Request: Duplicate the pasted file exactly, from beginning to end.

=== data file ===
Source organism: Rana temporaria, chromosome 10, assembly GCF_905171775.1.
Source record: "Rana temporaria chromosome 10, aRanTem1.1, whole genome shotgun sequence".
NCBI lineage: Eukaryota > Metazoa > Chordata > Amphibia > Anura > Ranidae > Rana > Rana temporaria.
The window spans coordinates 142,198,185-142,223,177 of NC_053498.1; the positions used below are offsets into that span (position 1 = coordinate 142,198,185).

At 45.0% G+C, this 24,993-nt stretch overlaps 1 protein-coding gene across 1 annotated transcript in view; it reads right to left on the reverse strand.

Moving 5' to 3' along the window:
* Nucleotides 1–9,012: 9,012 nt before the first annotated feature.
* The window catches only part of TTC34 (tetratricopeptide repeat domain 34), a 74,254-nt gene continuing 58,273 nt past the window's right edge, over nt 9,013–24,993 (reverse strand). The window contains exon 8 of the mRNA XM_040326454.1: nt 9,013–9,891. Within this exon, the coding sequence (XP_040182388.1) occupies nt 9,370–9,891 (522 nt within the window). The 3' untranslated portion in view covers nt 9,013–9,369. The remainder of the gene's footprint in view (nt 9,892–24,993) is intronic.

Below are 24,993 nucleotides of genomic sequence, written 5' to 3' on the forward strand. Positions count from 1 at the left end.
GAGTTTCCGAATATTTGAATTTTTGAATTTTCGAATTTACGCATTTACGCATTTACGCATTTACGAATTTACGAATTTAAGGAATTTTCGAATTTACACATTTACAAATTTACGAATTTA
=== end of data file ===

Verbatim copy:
Source organism: Rana temporaria, chromosome 10, assembly GCF_905171775.1.
Source record: "Rana temporaria chromosome 10, aRanTem1.1, whole genome shotgun sequence".
NCBI lineage: Eukaryota > Metazoa > Chordata > Amphibia > Anura > Ranidae > Rana > Rana temporaria.
The window spans coordinates 142,198,185-142,223,177 of NC_053498.1; the positions used below are offsets into that span (position 1 = coordinate 142,198,185).

At 45.0% G+C, this 24,993-nt stretch overlaps 1 protein-coding gene across 1 annotated transcript in view; it reads right to left on the reverse strand.

Moving 5' to 3' along the window:
* Nucleotides 1–9,012: 9,012 nt before the first annotated feature.
* The window catches only part of TTC34 (tetratricopeptide repeat domain 34), a 74,254-nt gene continuing 58,273 nt past the window's right edge, over nt 9,013–24,993 (reverse strand). The window contains exon 8 of the mRNA XM_040326454.1: nt 9,013–9,891. Within this exon, the coding sequence (XP_040182388.1) occupies nt 9,370–9,891 (522 nt within the window). The 3' untranslated portion in view covers nt 9,013–9,369. The remainder of the gene's footprint in view (nt 9,892–24,993) is intronic.

Below are 24,993 nucleotides of genomic sequence, written 5' to 3' on the forward strand. Positions count from 1 at the left end.
GAGTTTCCGAATATTTGAATTTTTGAATTTTCGAATTTACGCATTTACGCATTTACGCATTTACGAATTTACGAATTTAAGGAATTTTCGAATTTACACATTTACAAATTTACGAATTTA